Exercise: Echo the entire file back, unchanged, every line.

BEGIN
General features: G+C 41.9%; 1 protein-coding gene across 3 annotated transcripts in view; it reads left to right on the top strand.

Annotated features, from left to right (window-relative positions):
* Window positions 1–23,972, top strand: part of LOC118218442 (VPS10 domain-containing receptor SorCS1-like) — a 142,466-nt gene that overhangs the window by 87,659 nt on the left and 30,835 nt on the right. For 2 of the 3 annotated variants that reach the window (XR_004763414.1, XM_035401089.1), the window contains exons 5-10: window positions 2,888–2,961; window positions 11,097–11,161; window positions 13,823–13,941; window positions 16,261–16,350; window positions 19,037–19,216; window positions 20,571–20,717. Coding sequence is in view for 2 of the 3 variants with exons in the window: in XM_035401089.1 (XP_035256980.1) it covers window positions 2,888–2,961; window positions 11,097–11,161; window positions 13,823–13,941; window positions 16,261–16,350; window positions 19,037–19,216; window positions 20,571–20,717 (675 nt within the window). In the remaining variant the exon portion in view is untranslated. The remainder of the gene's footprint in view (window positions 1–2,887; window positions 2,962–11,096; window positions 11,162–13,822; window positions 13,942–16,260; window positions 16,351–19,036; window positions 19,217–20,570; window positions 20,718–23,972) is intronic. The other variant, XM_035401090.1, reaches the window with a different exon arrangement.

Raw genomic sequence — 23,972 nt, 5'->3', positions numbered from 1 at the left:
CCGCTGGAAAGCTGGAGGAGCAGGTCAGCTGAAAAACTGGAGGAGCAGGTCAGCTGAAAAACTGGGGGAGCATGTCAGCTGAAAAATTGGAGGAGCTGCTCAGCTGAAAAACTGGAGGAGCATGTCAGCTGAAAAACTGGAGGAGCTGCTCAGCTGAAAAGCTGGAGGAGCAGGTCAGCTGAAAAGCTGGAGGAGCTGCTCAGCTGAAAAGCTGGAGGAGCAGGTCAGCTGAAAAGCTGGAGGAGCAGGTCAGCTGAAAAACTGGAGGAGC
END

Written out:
General features: G+C 41.9%; 1 protein-coding gene across 3 annotated transcripts in view; it reads left to right on the top strand.

Annotated features, from left to right (window-relative positions):
* Window positions 1–23,972, top strand: part of LOC118218442 (VPS10 domain-containing receptor SorCS1-like) — a 142,466-nt gene that overhangs the window by 87,659 nt on the left and 30,835 nt on the right. For 2 of the 3 annotated variants that reach the window (XR_004763414.1, XM_035401089.1), the window contains exons 5-10: window positions 2,888–2,961; window positions 11,097–11,161; window positions 13,823–13,941; window positions 16,261–16,350; window positions 19,037–19,216; window positions 20,571–20,717. Coding sequence is in view for 2 of the 3 variants with exons in the window: in XM_035401089.1 (XP_035256980.1) it covers window positions 2,888–2,961; window positions 11,097–11,161; window positions 13,823–13,941; window positions 16,261–16,350; window positions 19,037–19,216; window positions 20,571–20,717 (675 nt within the window). In the remaining variant the exon portion in view is untranslated. The remainder of the gene's footprint in view (window positions 1–2,887; window positions 2,962–11,096; window positions 11,162–13,822; window positions 13,942–16,260; window positions 16,351–19,036; window positions 19,217–20,570; window positions 20,718–23,972) is intronic. The other variant, XM_035401090.1, reaches the window with a different exon arrangement.

Raw genomic sequence — 23,972 nt, 5'->3', positions numbered from 1 at the left:
CCGCTGGAAAGCTGGAGGAGCAGGTCAGCTGAAAAACTGGAGGAGCAGGTCAGCTGAAAAACTGGGGGAGCATGTCAGCTGAAAAATTGGAGGAGCTGCTCAGCTGAAAAACTGGAGGAGCATGTCAGCTGAAAAACTGGAGGAGCTGCTCAGCTGAAAAGCTGGAGGAGCAGGTCAGCTGAAAAGCTGGAGGAGCTGCTCAGCTGAAAAGCTGGAGGAGCAGGTCAGCTGAAAAGCTGGAGGAGCAGGTCAGCTGAAAAACTGGAGGAGC